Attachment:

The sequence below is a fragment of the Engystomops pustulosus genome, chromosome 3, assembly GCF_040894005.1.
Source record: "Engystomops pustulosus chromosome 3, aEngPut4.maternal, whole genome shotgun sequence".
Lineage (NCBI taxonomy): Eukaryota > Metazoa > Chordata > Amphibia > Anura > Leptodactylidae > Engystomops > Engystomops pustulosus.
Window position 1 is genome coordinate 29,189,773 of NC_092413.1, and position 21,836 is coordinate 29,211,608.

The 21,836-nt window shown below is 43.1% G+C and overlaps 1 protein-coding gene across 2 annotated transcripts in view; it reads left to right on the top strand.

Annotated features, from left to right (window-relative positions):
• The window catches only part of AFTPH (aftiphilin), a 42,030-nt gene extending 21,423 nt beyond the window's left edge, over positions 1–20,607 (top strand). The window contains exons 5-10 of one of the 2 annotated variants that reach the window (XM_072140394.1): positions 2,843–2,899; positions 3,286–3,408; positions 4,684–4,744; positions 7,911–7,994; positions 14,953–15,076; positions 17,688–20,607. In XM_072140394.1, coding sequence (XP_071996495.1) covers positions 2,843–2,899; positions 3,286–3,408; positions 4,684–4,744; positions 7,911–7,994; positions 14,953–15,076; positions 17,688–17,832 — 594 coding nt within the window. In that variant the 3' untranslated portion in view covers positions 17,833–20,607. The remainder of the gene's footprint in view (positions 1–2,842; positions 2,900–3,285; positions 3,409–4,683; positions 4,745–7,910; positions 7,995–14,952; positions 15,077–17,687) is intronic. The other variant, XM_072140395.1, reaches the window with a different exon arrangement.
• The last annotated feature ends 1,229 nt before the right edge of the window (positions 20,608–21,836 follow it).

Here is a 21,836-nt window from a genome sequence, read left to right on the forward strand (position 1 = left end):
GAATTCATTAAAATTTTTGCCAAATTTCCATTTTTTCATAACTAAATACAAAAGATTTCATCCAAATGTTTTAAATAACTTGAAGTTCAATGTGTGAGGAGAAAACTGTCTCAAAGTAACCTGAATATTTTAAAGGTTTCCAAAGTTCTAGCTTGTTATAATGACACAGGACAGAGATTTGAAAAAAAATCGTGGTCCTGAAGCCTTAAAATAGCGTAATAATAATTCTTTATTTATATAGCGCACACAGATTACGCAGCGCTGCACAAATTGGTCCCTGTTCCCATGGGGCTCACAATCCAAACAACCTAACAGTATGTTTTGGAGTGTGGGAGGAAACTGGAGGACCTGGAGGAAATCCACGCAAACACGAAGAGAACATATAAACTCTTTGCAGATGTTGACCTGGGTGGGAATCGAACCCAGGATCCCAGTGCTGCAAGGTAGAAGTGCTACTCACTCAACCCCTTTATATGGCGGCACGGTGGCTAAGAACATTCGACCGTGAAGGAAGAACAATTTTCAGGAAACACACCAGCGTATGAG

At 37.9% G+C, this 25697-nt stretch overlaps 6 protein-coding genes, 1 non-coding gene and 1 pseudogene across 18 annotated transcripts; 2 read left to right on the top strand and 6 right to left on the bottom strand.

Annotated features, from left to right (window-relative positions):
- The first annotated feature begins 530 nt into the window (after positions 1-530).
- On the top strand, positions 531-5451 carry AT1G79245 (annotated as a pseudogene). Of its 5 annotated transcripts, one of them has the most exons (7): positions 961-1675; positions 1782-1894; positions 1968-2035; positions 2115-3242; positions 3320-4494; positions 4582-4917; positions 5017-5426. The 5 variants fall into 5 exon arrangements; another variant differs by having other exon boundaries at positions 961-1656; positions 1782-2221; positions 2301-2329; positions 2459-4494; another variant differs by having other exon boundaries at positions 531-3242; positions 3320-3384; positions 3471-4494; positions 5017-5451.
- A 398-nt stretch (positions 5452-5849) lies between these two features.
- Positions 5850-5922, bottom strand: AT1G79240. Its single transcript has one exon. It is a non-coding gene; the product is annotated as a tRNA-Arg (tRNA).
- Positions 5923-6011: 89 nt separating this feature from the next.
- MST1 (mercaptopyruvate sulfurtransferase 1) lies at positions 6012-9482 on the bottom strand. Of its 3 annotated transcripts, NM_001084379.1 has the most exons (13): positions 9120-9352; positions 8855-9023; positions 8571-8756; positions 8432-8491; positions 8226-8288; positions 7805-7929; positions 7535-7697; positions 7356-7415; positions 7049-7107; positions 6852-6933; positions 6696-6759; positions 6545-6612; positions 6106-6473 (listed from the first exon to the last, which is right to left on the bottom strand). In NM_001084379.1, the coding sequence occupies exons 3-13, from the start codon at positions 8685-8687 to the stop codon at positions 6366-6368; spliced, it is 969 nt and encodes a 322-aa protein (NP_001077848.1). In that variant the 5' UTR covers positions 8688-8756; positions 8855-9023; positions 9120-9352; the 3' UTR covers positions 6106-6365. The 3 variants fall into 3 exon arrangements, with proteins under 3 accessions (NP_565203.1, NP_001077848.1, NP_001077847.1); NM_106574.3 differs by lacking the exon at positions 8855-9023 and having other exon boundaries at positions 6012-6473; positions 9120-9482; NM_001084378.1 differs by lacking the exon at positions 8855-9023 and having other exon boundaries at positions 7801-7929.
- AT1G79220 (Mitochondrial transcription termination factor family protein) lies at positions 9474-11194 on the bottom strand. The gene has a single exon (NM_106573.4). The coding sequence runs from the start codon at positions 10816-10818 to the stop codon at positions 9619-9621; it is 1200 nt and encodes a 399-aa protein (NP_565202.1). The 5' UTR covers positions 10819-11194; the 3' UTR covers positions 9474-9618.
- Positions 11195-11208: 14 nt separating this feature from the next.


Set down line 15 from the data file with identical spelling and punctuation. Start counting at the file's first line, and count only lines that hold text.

- A 398-nt stretch (positions 5452-5849) lies between these two features.